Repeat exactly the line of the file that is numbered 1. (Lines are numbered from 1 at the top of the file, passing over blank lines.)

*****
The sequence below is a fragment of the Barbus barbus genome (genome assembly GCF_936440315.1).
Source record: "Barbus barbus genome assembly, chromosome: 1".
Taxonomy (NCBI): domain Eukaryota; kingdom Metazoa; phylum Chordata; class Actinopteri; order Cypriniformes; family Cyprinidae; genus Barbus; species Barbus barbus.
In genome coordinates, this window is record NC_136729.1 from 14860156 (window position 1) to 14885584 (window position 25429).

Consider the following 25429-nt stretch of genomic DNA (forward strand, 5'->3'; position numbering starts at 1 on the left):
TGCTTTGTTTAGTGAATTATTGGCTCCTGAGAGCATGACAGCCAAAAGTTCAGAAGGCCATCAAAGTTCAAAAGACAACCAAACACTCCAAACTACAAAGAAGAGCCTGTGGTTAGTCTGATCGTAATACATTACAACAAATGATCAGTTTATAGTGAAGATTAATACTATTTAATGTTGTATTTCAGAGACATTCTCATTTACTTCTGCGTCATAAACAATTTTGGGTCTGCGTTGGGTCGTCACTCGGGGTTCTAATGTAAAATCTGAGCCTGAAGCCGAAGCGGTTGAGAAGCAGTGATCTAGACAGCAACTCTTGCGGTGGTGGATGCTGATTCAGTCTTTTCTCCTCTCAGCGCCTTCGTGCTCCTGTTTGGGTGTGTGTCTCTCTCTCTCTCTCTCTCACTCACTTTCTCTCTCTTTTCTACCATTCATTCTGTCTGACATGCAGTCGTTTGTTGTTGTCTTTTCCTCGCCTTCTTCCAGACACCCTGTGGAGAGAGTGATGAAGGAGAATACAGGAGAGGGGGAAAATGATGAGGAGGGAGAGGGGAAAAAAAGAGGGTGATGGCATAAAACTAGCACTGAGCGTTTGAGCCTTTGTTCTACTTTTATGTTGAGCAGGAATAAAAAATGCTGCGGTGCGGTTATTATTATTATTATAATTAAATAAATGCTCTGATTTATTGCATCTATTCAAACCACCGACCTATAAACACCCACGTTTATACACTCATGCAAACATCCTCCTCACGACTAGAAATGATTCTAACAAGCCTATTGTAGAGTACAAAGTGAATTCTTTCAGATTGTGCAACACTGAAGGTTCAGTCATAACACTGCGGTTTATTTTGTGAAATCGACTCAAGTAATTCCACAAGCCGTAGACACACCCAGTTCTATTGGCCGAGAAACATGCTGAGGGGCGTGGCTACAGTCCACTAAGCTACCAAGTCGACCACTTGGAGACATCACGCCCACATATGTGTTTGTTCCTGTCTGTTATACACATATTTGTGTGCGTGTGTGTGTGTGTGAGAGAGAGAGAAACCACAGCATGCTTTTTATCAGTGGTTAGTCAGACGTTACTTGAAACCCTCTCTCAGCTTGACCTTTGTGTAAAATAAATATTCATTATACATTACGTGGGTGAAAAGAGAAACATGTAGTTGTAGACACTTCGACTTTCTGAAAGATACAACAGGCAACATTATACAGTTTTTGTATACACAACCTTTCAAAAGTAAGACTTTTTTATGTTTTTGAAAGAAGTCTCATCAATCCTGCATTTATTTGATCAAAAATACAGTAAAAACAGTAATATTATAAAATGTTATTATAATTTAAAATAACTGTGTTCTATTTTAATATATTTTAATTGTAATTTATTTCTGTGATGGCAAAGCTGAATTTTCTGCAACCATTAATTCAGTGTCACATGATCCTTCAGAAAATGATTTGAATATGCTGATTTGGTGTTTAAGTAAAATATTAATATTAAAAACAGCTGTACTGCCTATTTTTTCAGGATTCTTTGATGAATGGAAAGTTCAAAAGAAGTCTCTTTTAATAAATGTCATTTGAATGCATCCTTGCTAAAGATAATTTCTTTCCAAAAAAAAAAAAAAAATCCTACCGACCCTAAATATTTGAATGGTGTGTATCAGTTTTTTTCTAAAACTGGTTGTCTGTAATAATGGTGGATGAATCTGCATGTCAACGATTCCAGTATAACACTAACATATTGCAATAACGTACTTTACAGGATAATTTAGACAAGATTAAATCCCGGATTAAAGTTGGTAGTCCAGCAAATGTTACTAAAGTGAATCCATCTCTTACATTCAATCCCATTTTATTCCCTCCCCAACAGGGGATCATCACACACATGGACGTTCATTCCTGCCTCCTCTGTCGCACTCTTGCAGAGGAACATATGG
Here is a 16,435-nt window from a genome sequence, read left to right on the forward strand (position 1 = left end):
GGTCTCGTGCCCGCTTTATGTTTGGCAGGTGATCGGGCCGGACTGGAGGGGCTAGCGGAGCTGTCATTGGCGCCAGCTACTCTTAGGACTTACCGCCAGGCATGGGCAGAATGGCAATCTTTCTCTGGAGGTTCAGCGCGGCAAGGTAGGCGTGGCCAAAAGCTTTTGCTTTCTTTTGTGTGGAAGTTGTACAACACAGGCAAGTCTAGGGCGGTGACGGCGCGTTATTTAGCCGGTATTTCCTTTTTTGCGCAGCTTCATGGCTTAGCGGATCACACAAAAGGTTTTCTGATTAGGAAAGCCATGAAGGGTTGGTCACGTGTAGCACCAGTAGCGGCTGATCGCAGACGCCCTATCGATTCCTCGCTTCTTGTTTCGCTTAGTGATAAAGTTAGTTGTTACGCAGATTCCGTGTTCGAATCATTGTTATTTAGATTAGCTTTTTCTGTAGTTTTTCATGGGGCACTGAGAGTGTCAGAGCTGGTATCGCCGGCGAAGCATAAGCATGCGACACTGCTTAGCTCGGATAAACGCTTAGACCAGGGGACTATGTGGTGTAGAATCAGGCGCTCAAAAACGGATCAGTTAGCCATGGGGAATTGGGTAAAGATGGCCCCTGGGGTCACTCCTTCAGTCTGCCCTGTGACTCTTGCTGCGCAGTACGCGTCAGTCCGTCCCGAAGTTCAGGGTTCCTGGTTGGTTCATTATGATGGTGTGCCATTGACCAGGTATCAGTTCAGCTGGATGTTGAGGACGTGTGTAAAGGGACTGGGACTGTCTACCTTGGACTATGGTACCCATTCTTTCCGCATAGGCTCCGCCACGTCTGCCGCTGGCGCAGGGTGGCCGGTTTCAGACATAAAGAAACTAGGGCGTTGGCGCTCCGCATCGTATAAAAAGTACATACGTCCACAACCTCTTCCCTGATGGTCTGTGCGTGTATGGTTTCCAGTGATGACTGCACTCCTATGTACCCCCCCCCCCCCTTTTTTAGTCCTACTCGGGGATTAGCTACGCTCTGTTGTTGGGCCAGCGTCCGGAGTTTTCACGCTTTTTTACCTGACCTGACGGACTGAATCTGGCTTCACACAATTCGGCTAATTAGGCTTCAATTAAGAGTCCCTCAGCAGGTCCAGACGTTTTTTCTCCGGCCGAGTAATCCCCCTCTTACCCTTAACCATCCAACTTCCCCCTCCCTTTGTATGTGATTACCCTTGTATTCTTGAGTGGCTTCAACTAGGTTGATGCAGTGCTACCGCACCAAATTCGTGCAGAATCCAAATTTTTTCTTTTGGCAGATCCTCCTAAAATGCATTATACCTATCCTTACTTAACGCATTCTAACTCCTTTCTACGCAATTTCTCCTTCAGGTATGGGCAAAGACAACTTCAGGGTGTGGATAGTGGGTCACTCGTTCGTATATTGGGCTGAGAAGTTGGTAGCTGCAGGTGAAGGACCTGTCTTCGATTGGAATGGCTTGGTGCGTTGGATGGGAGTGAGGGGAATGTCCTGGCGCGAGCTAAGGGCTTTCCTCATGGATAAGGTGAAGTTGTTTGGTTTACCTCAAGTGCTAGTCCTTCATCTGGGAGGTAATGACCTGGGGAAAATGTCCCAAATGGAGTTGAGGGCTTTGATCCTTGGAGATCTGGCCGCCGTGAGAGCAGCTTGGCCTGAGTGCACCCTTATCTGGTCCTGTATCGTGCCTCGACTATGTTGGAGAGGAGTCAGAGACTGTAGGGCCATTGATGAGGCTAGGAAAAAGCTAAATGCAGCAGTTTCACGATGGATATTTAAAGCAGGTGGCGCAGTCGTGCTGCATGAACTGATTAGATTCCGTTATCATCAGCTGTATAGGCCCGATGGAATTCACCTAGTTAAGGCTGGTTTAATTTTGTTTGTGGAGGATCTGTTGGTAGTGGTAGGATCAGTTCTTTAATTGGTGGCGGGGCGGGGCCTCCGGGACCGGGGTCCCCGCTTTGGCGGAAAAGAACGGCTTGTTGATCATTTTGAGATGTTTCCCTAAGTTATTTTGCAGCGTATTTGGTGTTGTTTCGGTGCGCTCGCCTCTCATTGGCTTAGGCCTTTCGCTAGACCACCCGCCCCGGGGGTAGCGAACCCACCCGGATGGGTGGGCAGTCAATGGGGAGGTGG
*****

The sequence below is a fragment of the Barbus barbus genome (genome assembly GCF_936440315.1).